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United States Education Government The Almighty Buck Politics

25% of Charter Schools Owe Their Soul To the Walmart Store 233

theodp writes "Among the billionaires who helped Bill Gates pave the way for charter schools in WA was Walmart heiress Alice Walton. The Walton Family Foundation spent a whopping $158+ million in 2012 on what it calls 'systemic K-12 education reform,' which included $60,920,186 to 'shape public policy' and $652,209 on 'research and evaluation.' Confirming the LA Times' speculation about its influence, the Walton Foundation issued a press release Wednesday boasting it's the largest private funder of charter school 'startups,' adding that it has supported the opening of 1 in 4 charter schools in the U.S. since 1997 through its 1,500 'investments.' But as some charter school kids have learned the hard way, what the rich man giveth, he can also taketh away. For the time being, though, it looks like America's going to continue to depend on the tax-free kindness of wealthy strangers to educate its kids. For example, while it was nice to see the value of Shop Class recognized, the White House on Monday called on businesses, foundations and philanthropists to fund proposed 'Maker Spaces' in schools and libraries. Hey, when the U.S. Secretary of Education turns to corporate sponsors and auctions to fund his Mother's afterschool program for kids of low-income families in the President's hometown, don't look for things to change anytime soon."
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25% of Charter Schools Owe Their Soul To the Walmart Store

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  • by Sponge Bath ( 413667 ) on Saturday February 08, 2014 @04:18PM (#46197865)

    $60,920,186 to 'shape public policy'...

    AKA lobbying. What won't a politician do for money?

  • by Anonymous Coward on Saturday February 08, 2014 @04:25PM (#46197929)

    Not surprising. I went to a pretty excursive private school. (Not that may English reflects it.) We had one student pulled over for DUI. He got off because his parents hired a Private investigator to follow the arresting cop around. Turns out he liked to pick up prostitutes and take'em to an alley and return them.(I don't remember if he did this while on duty or not) He wasn't able to testify due to being on forced leave and since the high priced lawyer insisted on speedy trail the prosecution dropped the case.

  • Re:Who gives a shit? (Score:2, Interesting)

    by Luckyo ( 1726890 ) on Saturday February 08, 2014 @04:32PM (#46197965)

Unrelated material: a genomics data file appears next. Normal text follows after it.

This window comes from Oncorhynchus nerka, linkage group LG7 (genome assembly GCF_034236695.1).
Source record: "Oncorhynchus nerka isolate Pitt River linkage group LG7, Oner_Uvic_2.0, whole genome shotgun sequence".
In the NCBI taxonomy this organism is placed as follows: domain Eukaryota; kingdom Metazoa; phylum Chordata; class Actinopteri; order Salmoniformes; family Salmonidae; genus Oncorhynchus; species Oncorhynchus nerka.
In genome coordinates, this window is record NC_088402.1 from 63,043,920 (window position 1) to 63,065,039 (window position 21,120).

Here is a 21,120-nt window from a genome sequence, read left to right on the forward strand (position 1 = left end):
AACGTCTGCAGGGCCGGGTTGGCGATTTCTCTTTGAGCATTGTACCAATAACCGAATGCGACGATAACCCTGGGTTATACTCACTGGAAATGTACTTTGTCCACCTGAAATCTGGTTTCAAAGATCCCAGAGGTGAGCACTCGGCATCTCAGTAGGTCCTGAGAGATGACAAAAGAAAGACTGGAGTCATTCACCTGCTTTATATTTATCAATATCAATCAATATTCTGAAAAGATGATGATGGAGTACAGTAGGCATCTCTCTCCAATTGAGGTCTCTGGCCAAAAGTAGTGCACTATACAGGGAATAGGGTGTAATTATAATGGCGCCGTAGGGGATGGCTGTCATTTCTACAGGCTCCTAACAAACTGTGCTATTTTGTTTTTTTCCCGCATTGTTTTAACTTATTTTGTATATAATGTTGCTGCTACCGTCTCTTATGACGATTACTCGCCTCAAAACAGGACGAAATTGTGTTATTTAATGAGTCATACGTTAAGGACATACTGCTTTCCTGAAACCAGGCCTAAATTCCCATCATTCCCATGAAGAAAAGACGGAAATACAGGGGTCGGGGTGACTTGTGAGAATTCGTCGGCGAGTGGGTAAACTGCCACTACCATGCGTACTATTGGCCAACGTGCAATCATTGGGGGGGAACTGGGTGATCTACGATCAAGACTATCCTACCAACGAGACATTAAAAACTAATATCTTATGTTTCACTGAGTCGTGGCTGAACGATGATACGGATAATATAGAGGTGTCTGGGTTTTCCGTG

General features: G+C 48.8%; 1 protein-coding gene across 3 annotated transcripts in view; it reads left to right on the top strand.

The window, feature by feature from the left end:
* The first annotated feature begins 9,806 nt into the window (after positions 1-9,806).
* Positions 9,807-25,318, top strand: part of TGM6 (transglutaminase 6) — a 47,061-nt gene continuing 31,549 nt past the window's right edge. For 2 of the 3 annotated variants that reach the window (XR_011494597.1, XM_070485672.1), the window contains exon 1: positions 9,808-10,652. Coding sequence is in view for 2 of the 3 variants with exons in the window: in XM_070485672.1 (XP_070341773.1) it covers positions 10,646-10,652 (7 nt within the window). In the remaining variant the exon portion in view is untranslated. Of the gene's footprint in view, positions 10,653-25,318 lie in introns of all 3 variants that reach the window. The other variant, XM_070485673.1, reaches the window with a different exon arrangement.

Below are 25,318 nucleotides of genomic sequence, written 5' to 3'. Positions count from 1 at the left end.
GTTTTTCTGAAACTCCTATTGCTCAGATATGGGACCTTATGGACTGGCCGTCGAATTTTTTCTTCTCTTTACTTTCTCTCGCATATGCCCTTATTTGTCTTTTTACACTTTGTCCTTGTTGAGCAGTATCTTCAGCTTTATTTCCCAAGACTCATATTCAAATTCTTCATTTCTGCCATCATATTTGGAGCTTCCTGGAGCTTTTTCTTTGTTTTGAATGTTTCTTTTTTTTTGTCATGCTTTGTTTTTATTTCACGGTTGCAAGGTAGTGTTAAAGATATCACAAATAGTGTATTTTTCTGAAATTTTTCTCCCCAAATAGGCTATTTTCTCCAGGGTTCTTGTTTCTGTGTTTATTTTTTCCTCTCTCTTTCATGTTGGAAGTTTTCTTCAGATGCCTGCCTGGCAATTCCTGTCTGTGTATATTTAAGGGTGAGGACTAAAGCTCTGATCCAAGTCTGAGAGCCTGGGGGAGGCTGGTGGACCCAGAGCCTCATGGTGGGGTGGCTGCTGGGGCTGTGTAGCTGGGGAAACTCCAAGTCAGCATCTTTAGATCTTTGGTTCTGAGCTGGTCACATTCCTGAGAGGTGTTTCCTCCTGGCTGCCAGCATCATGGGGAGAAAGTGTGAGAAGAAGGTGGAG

Yes. It's called slashdot. You're stinking it up with your "beta beta blah blah blah" bullshit. Take it to the farmers for composting or something.

  • by Anonymous Coward on Saturday February 08, 2014 @04:35PM (#46197981)

    I am posting this anonymously because many of my previously upmodded posts have suddenly been downmodded offtopic, troll, etc. Karma be damned, I am fighting for a website I have been reading almost every day for more than a decade. If you care about Slashdot, please do not sit idly by and wait for Dice to add to Beta the features that we care about. Slashdot has, hands down, the best moderation system online. It is no coincidence that it has been ruined in Beta [].

    There is a reason [] why "News for Nerds, stuff that matters" no longer appears in the header:

    Slashdot Media’s brands include Slashdot and SourceForge. These technology sites provide access to tools, software and forums for enterprise IT professionals working in all industries and companies from the world’s largest to small and medium-sized firms. Slashdot and SourceForge harness the power of social that no other tech site can compete with.

    Slashdot Media provides its partners with proven integrated media strategies to effectively influence technology buyers. With over 15 years experience working with the largest and most engaged professional technology communities, Slashdot Media’s expert staff continues to contribute to the success of its partners branding, demand generation, and social media marketing programs.

    I, for one, abhor our new corporate overlords.

  • Crystal Bridges (Score:4, Interesting)

    by Hugh Pickens DOT Com ( 2995471 ) on Saturday February 08, 2014 @05:11PM (#46198217) Homepage
    That's not all Alice has done. My wife and I recently spent a few days at the Crystal Bridges Museum of American Art [], a world class museum in Bentonville, Arkansas created by Alice Walton, and had an incredible experience. "Located on 120 acres of native Ozark forest, Crystal Bridges' grounds invite visitors to enjoy the natural environment as a continuation of their museum experience. The Museum's distinctive architecture immerses visitors in the landscape, while three miles of nature trails encourage exploration and reflection." And admission is free.
  • by fredprado ( 2569351 ) on Saturday February 08, 2014 @05:45PM (#46198425)
    Teachers unions are all but direct in their interest being the representations of teachers. All their political arguments start and end with "for the students". Same thing about the public school system. The public servers that run it have exactly one interest, and that is keeping their jobs and their regulative power, but all their arguments also start and end with "for the students".

    You are right in one assumption though: "You can't serve two masters.". That is exactly why giving parents the power to choose their children schools is the best way to solve the problem, because the only people who serve the right masters, the students, are the parents.
  • by portforward ( 313061 ) on Saturday February 08, 2014 @07:15PM (#46198917)